Tomlin's songs have even more weight in concert than in recordings. I suspect Chris's passion to share his songs with the church, along with the intentional "vertical" focus of the event have something to do with the potency of the experience. But there is more. I maintain that the power and efficacy of Chris Tomlin's music is directly related to its theological underpinnings.
Today in our Joy FM staff meeting, we watched a DVD of Louie Giglio speaking in Atlanta in the How Great is Our God tour. His message was not just exciting because of the passion of his delivery, not just compelling by the detail of the macroscopic and microscopic scientific detail he uses to illustrate the greatness of God. Louie's words resonate the voices of dead giants, like Spurgeon, Watts, Augustine, Paul and thus the voice of God Himself (if not the Vox Dei, at least the Verbum Dei for those who miss the Latin!). In other words, with the precision of a surgeon, Louie Giglio cut away the thin, weak, dependent, indulgent god of American evangelicalism and in that idol's place enthroned the Most High God, Starbreather and Sinbearer. The message theme was tuned to Psalm 33, with Psalm 139, Isaiah 40 and Colossians 1 harmonizing:
And he is before all things, and in him all things hold together. And he is the head of the body, the church. He is the beginning, the firstborn from the dead, that in everything he might be preeminent. For in him all the fullness of God was pleased to dwell, and through him to reconcile to himself all things, whether on earth or in heaven, making peace by the blood of his cross.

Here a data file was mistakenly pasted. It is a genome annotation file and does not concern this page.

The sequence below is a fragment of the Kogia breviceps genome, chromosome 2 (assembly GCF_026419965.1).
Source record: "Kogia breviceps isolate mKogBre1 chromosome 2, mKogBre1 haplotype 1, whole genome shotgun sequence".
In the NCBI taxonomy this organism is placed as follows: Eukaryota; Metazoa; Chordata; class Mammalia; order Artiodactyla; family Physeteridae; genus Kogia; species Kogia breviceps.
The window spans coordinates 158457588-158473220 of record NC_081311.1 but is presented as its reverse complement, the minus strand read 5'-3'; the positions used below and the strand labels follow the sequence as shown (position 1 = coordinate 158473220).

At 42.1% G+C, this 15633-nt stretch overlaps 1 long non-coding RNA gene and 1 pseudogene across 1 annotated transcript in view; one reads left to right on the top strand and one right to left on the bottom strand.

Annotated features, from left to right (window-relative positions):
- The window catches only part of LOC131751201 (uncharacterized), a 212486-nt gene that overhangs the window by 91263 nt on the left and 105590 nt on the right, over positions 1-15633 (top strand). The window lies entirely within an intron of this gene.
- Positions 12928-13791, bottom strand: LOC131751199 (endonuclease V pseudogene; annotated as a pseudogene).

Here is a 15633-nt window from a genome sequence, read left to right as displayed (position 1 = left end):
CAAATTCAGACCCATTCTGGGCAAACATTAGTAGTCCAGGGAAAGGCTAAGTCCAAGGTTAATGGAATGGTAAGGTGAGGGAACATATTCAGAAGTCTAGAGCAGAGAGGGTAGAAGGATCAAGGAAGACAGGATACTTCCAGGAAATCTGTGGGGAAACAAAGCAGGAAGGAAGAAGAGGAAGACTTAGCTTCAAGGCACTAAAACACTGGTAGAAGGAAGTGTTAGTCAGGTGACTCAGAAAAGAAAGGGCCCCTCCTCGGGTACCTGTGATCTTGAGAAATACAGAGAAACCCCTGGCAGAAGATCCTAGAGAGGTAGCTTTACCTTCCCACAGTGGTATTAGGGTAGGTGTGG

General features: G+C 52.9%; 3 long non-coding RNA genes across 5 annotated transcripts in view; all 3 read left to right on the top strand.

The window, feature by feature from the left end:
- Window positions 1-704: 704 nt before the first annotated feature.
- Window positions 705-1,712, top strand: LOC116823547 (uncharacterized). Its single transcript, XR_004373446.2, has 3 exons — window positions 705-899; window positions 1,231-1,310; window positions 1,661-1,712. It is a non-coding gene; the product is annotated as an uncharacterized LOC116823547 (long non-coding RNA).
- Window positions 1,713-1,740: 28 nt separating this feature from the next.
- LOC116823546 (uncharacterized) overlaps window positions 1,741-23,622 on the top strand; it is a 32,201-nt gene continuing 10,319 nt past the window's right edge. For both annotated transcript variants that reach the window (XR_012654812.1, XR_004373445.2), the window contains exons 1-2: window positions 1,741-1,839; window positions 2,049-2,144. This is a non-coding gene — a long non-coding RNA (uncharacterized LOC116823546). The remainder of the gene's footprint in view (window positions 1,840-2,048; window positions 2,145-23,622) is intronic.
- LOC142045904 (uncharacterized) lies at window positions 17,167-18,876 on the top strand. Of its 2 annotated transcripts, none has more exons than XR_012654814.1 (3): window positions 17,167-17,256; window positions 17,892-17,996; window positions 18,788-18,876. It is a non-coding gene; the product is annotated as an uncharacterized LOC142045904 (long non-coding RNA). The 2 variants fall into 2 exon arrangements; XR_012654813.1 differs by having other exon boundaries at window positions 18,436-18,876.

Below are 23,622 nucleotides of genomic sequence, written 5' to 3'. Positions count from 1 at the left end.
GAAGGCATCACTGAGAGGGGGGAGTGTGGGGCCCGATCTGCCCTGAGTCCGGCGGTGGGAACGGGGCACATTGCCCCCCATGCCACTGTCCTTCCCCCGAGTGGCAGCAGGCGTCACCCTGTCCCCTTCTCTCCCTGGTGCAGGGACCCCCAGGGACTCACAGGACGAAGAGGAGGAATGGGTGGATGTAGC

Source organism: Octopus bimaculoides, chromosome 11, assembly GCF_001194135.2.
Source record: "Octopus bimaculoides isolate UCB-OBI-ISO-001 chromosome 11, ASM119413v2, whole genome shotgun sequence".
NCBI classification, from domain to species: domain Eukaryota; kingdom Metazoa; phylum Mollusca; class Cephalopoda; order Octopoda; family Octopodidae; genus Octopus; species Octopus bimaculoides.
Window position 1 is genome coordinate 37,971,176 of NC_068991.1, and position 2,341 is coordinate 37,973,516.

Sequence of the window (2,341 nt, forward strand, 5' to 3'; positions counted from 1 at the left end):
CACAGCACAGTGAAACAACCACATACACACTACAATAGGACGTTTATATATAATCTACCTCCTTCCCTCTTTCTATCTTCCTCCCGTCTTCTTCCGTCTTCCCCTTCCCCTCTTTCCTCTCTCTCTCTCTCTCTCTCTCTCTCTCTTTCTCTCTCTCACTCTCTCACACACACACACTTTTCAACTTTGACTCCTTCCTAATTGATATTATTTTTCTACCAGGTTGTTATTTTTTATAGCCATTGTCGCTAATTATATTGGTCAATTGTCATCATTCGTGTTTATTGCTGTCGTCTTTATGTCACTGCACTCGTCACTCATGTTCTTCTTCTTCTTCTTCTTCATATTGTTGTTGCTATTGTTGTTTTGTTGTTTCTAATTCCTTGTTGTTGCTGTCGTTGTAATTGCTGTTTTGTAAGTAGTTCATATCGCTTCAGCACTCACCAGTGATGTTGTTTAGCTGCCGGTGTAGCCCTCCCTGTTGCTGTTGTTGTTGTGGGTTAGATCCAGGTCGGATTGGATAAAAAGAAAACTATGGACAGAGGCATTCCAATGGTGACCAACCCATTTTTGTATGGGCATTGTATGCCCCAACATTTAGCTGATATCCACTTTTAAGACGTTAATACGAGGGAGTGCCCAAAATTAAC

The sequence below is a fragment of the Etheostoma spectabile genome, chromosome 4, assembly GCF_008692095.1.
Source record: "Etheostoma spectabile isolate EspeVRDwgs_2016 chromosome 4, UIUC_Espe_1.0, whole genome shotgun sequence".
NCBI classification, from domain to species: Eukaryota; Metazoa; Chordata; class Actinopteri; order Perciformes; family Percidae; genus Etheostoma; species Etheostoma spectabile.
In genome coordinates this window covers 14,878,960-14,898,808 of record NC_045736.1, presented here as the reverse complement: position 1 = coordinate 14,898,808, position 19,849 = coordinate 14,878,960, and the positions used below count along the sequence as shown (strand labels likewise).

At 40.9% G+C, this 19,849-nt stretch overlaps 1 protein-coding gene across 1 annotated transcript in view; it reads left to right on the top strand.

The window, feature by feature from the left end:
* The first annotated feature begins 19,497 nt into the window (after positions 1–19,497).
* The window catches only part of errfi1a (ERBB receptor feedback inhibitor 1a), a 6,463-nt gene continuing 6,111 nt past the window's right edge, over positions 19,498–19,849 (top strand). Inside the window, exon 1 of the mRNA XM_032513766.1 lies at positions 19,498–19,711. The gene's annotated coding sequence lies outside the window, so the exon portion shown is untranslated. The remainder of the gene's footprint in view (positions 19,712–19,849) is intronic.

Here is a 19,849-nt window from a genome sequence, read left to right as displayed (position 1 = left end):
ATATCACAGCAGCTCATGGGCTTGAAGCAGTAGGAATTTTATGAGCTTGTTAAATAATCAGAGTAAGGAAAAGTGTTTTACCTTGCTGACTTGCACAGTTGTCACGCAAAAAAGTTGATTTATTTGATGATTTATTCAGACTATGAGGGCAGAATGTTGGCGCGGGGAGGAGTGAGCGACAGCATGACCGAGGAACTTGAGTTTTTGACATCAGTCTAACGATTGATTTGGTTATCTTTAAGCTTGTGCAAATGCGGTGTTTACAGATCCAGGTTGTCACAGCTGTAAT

This is what I call "Big-God theology." It's sadly lacking in the experience of most contemporary Christians. For us, when the message ended the entire room was speechless. Words are flimsy against a weight they cannot hold: so the greatness of our God over against our infinitesimal humanity. We eventually groped to pray, and our prayer was very Christ-centered. It had to be. Our only hope before an immense and holy God is His own salvation, given in Christ, received and stood-upon in faith by those who claim his Name. He holds together our frail frame (literally - watch the DVD) and keeps us from disintegrating before His Father, who is superlative in holiness (Isaiah 6).
All I'm trying to say is that THIS is the theology behind songs like "Indescribable," "How Great is Our God," "His Grace is Enough," and "God of This City." And this theological undercurrent provides streams of inspiration for Chris Tomlin's songs.
Even though our time with Chris behind the microphone was a blast (click to listen), he may be the one artist with whom I have personally connected more on stage than in person. That's because we are both (we, the audience and the artist) connecting with One whose presence engulfs us and circumscribes our experience, shifting our perspective and potentially changing us from the inside out.